No books have been more feared than grimoires, and no books have been more valued and revered. In Grimoires: A History of Magic Books, Owen Davies illuminates the many fascinating forms these recondite books have taken and exactly what these books held.
This book is a tour de force, which leads the reader through the long and fascinating history of psychokinesis (PK), in all its facets. From the earliest days of levitating saints and rock throwing poltergeists to the latest research being done in the field, this book covers it all. With degrees in both medicine and parapsychology, Dr. Heath documents her material with painstaking care as she puts together all of the pieces of this intriguing puzzle.
This is the story of the Global Consciousness Project, a unique 20-year scientific collaboration of researchers recording the effects of mass consciousness in response to major global events. Its findings are consistent with the wisdom traditions of many cultures and speak of humanity’s unity and deep connections through love, compassion, and the creative impulse.
Designed for the new command line user, this 555-page volume covers the same material as LinuxCommand.org but in much greater detail. In addition to the basics of command line use and shell scripting, The Linux Command Line includes chapters on many common programs used on the command line, as well as more advanced topics.
This is an open-source, modern physics textbook typically for the third semester students majoring in engineering, physics or chemistry. An emphasis is placed on fundamental principles as well as numerical solutions to equations where no analytical solutions exist. The content begins with optics and uses that as a stepping stone to wave phenomena and quantum systems.
In Automate the Boring Stuff with Python, you’ll learn how to use Python to write programs that do in minutes what would take you hours to do by hand-no prior programming experience required. Once you’ve mastered the basics of programming, you’ll create Python programs that effortlessly perform useful and impressive feats of automation to: Search for text in a file or across multiple files; Create, update, move, and rename files and folders; Search the Web and download online content; Update and format data in Excel spreadsheets of any size; Split, merge, watermark, and encrypt PDFs; Fill out online forms.
So begins Jeffrey Mishlove’s The PK Man, the true and strange story of Ted Owens, whose claims of powerful psychokinetic abilities given to him by “Space Intelligences” were too bizarre and extreme for many to believe. When these claims were ignored or challenged, he purportedly used his powers to produce earthquakes, civil unrest, UFO sightings, strange weather events, and other powerful phenomena. Owens even threatened to down aircraft to garner attention.
Grounded in both scientific acumen and constructive inquiry, this anthology shines a rare, clarifying light on the controversial realms of psychical and paranormal research, surveying reports, essays, and arguments from more than a century of investigation into matters such as clairvoyance, telepathy, and past-life regression.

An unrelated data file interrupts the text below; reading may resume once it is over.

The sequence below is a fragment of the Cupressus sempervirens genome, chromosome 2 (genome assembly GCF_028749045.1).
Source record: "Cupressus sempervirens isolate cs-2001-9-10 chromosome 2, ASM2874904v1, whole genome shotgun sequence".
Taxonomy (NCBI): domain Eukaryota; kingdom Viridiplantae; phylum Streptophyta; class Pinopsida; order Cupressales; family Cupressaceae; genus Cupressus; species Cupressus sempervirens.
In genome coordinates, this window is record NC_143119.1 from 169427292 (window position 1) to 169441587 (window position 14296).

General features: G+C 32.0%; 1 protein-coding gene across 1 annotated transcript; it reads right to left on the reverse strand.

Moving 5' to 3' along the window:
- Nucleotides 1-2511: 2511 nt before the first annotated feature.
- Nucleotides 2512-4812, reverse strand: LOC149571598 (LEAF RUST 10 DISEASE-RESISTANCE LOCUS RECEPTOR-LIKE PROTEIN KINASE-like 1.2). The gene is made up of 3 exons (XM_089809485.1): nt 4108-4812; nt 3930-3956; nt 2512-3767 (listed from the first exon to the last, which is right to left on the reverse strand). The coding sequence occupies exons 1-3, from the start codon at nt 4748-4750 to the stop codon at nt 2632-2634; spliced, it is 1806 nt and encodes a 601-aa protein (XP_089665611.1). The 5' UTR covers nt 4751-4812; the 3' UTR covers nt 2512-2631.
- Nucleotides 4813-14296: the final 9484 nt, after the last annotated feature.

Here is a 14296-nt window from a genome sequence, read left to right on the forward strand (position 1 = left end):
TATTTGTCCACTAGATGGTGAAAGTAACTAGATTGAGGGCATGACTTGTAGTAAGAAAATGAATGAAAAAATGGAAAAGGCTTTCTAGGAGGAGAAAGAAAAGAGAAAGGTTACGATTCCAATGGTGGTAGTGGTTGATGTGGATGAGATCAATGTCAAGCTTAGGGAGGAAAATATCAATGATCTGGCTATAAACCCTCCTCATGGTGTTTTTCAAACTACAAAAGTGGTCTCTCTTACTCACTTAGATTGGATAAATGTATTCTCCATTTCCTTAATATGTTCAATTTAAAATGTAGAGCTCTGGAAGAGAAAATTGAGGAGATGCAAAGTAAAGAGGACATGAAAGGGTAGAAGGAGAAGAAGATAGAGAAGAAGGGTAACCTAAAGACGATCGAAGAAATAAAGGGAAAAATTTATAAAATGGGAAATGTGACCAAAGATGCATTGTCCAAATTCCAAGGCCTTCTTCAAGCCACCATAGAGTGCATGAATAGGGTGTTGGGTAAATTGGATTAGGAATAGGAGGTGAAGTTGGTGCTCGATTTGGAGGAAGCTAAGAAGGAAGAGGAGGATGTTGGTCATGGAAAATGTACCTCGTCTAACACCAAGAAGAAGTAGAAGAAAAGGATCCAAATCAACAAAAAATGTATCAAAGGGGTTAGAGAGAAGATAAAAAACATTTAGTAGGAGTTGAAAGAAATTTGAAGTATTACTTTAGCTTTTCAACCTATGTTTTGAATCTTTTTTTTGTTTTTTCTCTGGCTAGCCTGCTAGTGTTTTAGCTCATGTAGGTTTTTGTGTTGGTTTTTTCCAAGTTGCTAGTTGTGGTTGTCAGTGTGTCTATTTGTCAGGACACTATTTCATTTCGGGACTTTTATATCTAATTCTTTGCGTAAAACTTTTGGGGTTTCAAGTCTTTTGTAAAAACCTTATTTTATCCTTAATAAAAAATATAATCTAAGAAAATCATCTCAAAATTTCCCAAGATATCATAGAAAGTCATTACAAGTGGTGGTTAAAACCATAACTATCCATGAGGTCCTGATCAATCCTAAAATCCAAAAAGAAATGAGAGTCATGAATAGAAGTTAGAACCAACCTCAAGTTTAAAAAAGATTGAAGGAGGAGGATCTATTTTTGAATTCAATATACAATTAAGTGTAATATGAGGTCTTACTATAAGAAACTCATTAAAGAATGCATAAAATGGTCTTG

In Science Set Free (originally published to acclaim in the UK as The Science Delusion), Dr. Rupert Sheldrake, one of the world’s most innovative scientists, shows the ways in which science is being constricted by assumptions that have, over the years, hardened into dogmas. Such dogmas are not only limiting, but dangerous for the future of humanity.
Rupert Sheldrake’s theory of morphic resonance challenges the fundamental assumptions of modern science. An accomplished biologist, Sheldrake proposes that all natural systems, from crystals to human society, inherit a collective memory that influences their form and behavior. Rather than being ruled by fixed laws, nature is essentially habitual.
In this book of “trialogues,” the late psychedelic visionary and shamanologist Terence McKenna, acclaimed biologist and originator of the morphogenetic fields theory Rupert Sheldrake, and mathematician and chaos theory scientist Ralph Abraham explore the relationships between chaos and creativity and their connection to cosmic consciousness. Their observations call into question our current views of reality, morality, and the nature of life in the universe.
How does your pet “know” when you are coming home? How do pigeons “home”? Can people really feel a “phantom” amputated arm? These questions and more form the basis of Sheldrake’s look at the world of contemporary science as he puts some of the most cherished assumptions of established science to the test. What Sheldrake discovers is that certain scientific beliefs are so widely taken for granted that they are no longer regarded as theories but are seen as scientific common sense. In the true spirit of science, Sheldrake examines seven of these beliefs.